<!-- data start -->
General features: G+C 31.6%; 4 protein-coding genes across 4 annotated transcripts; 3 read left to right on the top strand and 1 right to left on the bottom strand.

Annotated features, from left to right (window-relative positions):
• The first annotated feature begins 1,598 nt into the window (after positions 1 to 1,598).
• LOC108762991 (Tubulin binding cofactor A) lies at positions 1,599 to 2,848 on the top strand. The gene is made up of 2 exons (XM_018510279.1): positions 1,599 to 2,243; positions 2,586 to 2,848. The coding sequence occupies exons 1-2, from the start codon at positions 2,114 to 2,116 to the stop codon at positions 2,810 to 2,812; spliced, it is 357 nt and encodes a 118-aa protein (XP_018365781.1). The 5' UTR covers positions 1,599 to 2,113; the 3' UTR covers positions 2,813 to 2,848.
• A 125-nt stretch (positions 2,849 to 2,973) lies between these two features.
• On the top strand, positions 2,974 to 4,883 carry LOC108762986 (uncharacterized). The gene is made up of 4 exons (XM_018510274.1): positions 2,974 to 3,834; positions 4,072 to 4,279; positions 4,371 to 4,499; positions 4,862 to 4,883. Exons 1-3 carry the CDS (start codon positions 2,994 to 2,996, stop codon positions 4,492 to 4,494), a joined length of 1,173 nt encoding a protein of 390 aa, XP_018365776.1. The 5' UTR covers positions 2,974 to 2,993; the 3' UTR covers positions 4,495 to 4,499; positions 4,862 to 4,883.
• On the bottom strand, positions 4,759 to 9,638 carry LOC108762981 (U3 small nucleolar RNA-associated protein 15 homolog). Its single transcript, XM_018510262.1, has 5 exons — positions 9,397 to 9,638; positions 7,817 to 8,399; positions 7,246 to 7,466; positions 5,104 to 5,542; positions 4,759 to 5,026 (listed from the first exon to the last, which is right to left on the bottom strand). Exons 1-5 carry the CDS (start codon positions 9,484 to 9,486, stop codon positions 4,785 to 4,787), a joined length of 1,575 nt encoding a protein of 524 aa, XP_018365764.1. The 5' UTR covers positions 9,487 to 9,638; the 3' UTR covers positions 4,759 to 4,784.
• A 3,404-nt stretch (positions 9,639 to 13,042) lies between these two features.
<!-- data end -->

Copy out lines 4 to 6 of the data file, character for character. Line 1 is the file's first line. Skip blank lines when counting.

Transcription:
• LOC108762991 (Tubulin binding cofactor A) lies at positions 1,599 to 2,848 on the top strand. The gene is made up of 2 exons (XM_018510279.1): positions 1,599 to 2,243; positions 2,586 to 2,848. The coding sequence occupies exons 1-2, from the start codon at positions 2,114 to 2,116 to the stop codon at positions 2,810 to 2,812; spliced, it is 357 nt and encodes a 118-aa protein (XP_018365781.1). The 5' UTR covers positions 1,599 to 2,113; the 3' UTR covers positions 2,813 to 2,848.
• A 125-nt stretch (positions 2,849 to 2,973) lies between these two features.
• On the top strand, positions 2,974 to 4,883 carry LOC108762986 (uncharacterized). The gene is made up of 4 exons (XM_018510274.1): positions 2,974 to 3,834; positions 4,072 to 4,279; positions 4,371 to 4,499; positions 4,862 to 4,883. Exons 1-3 carry the CDS (start codon positions 2,994 to 2,996, stop codon positions 4,492 to 4,494), a joined length of 1,173 nt encoding a protein of 390 aa, XP_018365776.1. The 5' UTR covers positions 2,974 to 2,993; the 3' UTR covers positions 4,495 to 4,499; positions 4,862 to 4,883.